How and why is the fork shortened on the two-valve BMW Boxer models to lower the forks

BMW Boxer shorten fork
Why shorten fork:
The original reason to shorten the forks of the BMW 2-Ventiler models was to improve the handling. The classic BMW 2V boxers are originally designed rather rear-heavy. This makes the front wheel feel and handling not really good, at faster speeds the stem becomes light and the BMW starts to lurch. 
The first measure was to install new and length adjustable shocks. The original components were inherently too soft, the spring force has naturally decreased further in 30 years. In addition, these old shock absorbers did not have a well-functioning damping system. Replacing the shocks was a significant improvement, but we were not yet satisfied with SE Concept Bike. 
The second measure was to lower the front end. The handling basically improved with every millimeter we lowered the fork. In the -50mm range, the feel of the front wheel was good and the handling precise. Ride comfort did not deteriorate significantly.
What happens if I shorten more? If the fork is shortened more than 50 mm, you no longer achieve any significant improvement in handling. However, comfort decreases with every millimeter. In extreme cases, when forks are shortened 120mm, there is no remaining travel. A monolever has a total travel of 175mm. If you subtract the negative travel of about 40mm, you still have 135mm left. If you shorten the fork by 120mm you have an effective travel of only 15mm. 
Shortening the fork, but how?
There are two ways to shorten the BMW two-valve forks. I'll start with the professional solution favored by SE Concept Bike: 
Here, the upper fork tubes (standpipe) are shortened on a lathe by the amount by which the fork is to be lowered. The corresponding layout of the fork tubes from the cut-off area, i.e. threads or grooves, is transferred back to the shortened fork tubes, i.e. reworked. Since the upper parts of the fork legs are now shorter, this also requires correspondingly shorter fork springs. The advantage of this measure is that you basically only take the positive effects, since the spring travel is largely retained. 
The second option is to reduce the travel of the original damping system (lower section of the original fork) with spacer sleeves. Here, however, it is the case that with every millimeter by which you lower the fork, you also shorten the spring travel. Other fork springs are also required for this measure. For this reason, we favor lowering BMW forks by shortening the stanchions in conjunction with new spring sets.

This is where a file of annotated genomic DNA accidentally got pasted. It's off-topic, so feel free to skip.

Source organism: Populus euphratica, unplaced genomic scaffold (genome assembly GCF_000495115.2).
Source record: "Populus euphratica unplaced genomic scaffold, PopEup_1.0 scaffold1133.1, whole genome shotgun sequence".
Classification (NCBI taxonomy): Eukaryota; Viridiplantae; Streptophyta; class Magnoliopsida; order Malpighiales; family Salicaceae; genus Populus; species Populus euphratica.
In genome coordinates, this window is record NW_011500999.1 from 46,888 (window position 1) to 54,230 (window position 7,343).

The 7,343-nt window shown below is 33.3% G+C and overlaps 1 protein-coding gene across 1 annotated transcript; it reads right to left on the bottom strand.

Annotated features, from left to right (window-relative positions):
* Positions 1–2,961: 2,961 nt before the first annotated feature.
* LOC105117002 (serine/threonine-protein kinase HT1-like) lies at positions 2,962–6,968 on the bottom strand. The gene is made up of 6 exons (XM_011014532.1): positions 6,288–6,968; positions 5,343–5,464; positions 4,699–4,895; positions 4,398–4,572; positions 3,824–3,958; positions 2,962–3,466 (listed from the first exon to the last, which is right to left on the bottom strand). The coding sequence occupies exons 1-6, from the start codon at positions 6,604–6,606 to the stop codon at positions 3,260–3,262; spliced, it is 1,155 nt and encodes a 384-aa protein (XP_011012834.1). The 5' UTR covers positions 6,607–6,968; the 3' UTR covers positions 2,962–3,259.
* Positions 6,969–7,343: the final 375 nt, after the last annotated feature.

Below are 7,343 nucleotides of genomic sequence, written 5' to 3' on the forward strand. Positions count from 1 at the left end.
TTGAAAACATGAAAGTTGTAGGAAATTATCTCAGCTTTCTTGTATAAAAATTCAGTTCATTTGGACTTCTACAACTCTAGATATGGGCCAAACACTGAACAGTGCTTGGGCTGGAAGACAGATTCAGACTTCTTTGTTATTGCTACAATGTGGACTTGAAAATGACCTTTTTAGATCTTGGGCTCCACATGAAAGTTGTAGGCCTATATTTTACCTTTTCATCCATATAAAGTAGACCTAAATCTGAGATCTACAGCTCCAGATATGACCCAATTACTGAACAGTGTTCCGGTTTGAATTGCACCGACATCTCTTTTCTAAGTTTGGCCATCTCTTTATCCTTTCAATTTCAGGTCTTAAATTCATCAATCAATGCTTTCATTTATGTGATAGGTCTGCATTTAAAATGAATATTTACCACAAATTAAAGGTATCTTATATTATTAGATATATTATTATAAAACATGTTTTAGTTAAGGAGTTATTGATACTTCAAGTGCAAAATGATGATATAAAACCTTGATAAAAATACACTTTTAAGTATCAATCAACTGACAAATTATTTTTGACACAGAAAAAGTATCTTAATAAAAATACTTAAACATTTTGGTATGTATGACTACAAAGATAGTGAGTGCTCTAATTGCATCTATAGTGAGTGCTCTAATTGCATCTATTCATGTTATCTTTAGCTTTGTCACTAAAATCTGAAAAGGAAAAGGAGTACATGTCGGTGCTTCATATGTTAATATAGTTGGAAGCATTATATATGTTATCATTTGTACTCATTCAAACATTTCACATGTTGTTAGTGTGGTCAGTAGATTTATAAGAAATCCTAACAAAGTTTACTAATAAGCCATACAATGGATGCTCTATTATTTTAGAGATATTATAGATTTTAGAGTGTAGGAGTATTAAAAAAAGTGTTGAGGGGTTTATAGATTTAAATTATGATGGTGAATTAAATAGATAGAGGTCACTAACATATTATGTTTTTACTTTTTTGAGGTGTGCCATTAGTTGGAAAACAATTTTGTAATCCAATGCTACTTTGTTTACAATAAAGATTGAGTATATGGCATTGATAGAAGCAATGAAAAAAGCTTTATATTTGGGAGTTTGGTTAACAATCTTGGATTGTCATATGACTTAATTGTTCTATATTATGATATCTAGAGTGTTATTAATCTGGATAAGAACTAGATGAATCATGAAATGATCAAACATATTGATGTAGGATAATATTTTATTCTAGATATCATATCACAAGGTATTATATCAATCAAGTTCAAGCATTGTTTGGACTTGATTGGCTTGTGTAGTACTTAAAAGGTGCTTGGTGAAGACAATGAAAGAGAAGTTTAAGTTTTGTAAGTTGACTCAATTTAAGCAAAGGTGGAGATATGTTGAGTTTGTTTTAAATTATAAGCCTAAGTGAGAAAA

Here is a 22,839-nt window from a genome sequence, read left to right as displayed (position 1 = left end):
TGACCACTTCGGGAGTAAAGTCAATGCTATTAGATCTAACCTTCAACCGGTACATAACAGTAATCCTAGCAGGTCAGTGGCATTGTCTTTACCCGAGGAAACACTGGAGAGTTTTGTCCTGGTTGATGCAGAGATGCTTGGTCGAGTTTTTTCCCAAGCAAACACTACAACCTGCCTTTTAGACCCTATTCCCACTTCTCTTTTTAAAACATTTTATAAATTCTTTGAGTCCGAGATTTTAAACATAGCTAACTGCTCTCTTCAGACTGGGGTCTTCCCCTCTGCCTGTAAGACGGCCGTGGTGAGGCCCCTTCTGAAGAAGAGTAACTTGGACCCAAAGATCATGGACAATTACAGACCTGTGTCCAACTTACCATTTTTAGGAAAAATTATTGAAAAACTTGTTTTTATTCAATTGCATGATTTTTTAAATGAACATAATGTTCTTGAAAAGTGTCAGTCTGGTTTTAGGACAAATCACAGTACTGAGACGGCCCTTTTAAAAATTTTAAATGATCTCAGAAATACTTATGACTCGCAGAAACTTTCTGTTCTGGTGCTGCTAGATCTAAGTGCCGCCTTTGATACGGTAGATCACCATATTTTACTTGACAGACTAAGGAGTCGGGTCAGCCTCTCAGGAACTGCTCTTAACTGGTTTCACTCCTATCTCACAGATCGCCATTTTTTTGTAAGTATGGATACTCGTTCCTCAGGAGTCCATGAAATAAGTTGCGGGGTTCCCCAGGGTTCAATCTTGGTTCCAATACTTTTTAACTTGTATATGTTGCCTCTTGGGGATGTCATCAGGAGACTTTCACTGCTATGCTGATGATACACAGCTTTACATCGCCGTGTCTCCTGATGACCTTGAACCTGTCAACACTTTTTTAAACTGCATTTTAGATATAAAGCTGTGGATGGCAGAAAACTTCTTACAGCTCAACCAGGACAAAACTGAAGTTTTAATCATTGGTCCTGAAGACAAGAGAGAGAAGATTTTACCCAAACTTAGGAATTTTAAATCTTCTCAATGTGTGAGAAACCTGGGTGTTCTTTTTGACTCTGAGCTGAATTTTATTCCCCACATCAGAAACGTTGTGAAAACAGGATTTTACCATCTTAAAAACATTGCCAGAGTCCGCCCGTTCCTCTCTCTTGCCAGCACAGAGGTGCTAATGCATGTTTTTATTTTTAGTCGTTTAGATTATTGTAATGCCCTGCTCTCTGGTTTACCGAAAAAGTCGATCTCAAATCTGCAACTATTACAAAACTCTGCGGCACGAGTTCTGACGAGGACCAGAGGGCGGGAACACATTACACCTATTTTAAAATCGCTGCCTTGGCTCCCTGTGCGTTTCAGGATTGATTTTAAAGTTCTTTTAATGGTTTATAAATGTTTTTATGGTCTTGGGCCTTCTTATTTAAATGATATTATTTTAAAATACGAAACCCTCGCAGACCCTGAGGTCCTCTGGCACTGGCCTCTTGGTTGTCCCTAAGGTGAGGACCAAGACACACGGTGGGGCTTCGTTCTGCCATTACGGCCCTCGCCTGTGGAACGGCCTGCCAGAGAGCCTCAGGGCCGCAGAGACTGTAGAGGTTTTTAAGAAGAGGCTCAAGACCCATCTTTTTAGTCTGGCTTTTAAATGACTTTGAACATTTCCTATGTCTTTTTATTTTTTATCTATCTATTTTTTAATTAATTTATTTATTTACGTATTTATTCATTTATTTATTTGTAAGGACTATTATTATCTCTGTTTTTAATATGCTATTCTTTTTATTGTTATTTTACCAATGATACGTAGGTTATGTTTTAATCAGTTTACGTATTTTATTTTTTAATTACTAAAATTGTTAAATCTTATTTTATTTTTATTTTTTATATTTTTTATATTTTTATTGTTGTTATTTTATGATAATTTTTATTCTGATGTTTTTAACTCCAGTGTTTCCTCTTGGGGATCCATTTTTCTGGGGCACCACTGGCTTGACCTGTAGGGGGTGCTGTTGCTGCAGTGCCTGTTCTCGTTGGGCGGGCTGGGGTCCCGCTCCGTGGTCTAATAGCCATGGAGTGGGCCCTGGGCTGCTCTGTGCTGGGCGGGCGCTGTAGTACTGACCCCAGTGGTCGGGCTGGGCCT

At this point a very important note: It is strongly discouraged to shorten the original fork springs. Shortening a spring changes the spring rate. On top of that, the original springs are progressive. Where do I cut the spring? At the top, in the soft area, or at the bottom, in the hard area? We have often driven vehicles with shortened springs. The handling is poor, even dangerous on rough roads.
How do I proceed if I want to lower my fork?
The matter depends on whether only the removed and cleaned stanchions are delivered or alternatively the complete fork. 
In case of delivery of the single stanchions: The fork stanchions will be shortened by us, for the assembly, which you will then carry out yourself, you will still need a suitable spring set.  
In case of delivery of the complete fork: In this case you will need a fork revision in addition to the items "shorten fork stanchions" and the suitable spring set. In this case, you will receive a ready-to-install fork. 
Can the lowering of the forks on BMW two-valve models be registered?
A registration in the technically tolerable range (50-80mmm) can be carried out by individual acceptance. We have not created a parts certificate for this, the demand for it is simply too low. Especially since such a parts certificate is quite cost-intensive and would thus increase the price of the product.
As a rule, customers do not register the lowering. If the shortening is in the range of 50-80 mm, it is not really visible from the outside. To answer your question: If you want to do it correctly, the lowering / fork shortening must be registered. However, it is usually not handled in this way.